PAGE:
BO PEEP: Yeah.  Same here.  Before I was Bo Peep with Sheep, I was “Bo Peep with a Jeep.”  I drove that thing all over the world any time of day or night.  My parents never knew where I was. I was a wild woman.

I guess back in those days, we weren’t ready to be the women we are today.  We were…different. 

BO PEEP: And… now that my sheep are living away, I’ve become less active.  I’m quieter and take life a little slower.

Me too.  Maybe when our kids come home to visit, they also notice…we’ve changed.

BO PEEP: And it hurts them.



­­­­­­­­­­­­­­­­­­­Hey there dear blogger friends, I’m still struggling with this.  If you’re an empty nester, how do you feel when your kids come back and you notice they’ve changed?  Or if you’re a younger person and have left the home where you grew up, how do you experience your parents when you return for a visit?





Over the Hill on the Yellow Brick Road it suddenly started snowing!  And then…just as suddenly, it stopped and the sun came out.  I continued strolling through a park and passed a mound of snow.  I smiled and nodded to it.


Weird weather, right snow?

SNOW MOUND:   Easy for you to say!!

What do you mean? The air is crisp.  It’s a nice day for a walk. The sun is shining brightly and—

SNOW MOUND: The sun is evil!  The sun is cruel!  Look what it’s doing to me!

Oh.  I’m so sorry.  I wasn’t thinking.  That was so insensitive—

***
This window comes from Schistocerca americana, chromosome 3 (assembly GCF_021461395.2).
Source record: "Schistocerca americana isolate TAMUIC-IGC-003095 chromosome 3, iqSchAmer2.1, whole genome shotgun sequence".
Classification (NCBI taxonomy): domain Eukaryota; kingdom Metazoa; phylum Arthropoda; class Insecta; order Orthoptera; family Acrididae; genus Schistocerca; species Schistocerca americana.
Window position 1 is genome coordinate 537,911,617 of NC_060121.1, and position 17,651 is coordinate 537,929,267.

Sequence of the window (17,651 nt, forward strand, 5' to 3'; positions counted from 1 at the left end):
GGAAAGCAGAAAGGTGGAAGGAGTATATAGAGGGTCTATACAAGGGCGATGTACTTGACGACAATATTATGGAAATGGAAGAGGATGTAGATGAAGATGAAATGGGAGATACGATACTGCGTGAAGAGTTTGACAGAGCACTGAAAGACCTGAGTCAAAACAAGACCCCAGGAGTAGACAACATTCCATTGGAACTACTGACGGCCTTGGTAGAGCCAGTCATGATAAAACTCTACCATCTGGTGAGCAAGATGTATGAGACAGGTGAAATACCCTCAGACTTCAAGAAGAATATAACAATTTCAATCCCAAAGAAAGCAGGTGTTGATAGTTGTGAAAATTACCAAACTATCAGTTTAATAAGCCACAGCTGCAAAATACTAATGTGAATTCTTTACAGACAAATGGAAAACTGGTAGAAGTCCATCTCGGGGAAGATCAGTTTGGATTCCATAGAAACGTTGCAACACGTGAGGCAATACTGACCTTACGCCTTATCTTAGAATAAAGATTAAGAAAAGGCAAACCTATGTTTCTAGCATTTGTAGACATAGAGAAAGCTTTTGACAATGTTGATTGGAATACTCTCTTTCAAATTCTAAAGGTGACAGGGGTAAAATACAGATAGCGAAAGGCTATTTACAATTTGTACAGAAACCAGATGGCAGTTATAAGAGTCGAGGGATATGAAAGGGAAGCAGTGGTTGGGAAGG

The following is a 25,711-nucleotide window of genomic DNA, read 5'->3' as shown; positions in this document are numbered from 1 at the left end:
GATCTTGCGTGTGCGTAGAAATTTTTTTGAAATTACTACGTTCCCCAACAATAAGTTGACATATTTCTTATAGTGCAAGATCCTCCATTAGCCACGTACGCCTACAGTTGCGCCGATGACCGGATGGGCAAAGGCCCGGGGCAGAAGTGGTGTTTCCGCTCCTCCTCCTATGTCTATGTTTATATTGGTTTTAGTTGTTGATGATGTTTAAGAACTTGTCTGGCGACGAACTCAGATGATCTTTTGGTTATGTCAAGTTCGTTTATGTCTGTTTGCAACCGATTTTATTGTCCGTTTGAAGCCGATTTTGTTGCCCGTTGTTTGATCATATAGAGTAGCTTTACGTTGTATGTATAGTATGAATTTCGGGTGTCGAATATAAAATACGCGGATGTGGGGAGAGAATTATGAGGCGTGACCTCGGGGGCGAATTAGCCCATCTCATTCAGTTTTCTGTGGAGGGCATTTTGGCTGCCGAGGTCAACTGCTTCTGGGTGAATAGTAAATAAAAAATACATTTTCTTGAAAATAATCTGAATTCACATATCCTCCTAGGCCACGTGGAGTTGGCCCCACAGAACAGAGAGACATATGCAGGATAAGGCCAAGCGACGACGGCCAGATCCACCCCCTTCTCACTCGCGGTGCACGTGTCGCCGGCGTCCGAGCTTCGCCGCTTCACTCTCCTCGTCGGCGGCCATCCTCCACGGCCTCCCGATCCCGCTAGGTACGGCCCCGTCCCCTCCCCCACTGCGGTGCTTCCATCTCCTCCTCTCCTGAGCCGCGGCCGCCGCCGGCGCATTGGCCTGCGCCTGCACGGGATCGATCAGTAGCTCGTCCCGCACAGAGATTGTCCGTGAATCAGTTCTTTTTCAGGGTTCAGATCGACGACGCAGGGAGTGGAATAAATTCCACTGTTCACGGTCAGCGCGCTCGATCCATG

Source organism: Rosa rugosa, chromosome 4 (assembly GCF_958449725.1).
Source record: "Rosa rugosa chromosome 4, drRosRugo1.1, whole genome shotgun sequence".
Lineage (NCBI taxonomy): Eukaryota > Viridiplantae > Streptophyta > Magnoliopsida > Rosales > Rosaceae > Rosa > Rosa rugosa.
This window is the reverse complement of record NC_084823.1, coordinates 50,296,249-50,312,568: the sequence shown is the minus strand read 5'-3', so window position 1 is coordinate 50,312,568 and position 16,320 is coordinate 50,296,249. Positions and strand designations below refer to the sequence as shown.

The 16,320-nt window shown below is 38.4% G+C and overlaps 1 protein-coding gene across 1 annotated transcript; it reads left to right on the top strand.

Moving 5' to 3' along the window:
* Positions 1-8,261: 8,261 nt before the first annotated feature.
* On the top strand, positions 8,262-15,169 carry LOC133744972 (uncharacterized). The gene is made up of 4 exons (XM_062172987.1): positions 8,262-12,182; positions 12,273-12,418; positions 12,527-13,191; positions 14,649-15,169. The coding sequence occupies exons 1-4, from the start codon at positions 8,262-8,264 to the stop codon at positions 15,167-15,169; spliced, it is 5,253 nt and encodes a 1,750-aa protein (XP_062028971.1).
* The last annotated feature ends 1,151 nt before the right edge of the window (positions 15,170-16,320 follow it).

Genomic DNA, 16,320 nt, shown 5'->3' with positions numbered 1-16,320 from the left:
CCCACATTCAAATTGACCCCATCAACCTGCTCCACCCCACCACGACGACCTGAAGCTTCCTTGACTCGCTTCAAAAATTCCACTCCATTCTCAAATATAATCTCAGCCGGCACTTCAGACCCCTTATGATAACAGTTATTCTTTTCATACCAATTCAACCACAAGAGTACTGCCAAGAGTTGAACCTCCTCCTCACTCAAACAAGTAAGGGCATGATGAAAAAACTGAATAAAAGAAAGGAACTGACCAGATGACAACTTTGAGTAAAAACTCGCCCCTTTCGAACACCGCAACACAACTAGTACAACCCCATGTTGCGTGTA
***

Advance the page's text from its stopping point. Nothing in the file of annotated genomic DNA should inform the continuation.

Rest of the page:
SNOW MOUND:  I don’t have the luxury to go for a walk!  Or anywhere else! The sun is overtaking my entire being.  I don’t know how long I’ll be here!  Or what tomorrow will be like!

I don’t know what to say. 

SNOW MOUND: I hear people around me yapping about being empty nesters or dealing with age discrimination or turning gray.  They should just be grateful!


SNOW MOUND: Why is the sun attacking me?  Why isn’t this happening to you?

Uh—it’s not happening to me at this moment. But maybe someday—

SNOW MOUND:  I’m so angry!!!!!  I’m angry at everything and everybody who has a life!  Look at me!  I’m shriveling! I’m not “me” anymore!  My white curves are turning into a colorless puddle!

Maybe in some strange way the sun is doing its job.  There are cycles all around us.  Maybe this is part of one.  We just don’t recognize it.

SNOW MOUND:  I don’t have the strength to fight anymore…It’s too much of a struggle…

How can I help?  I want to help!!!!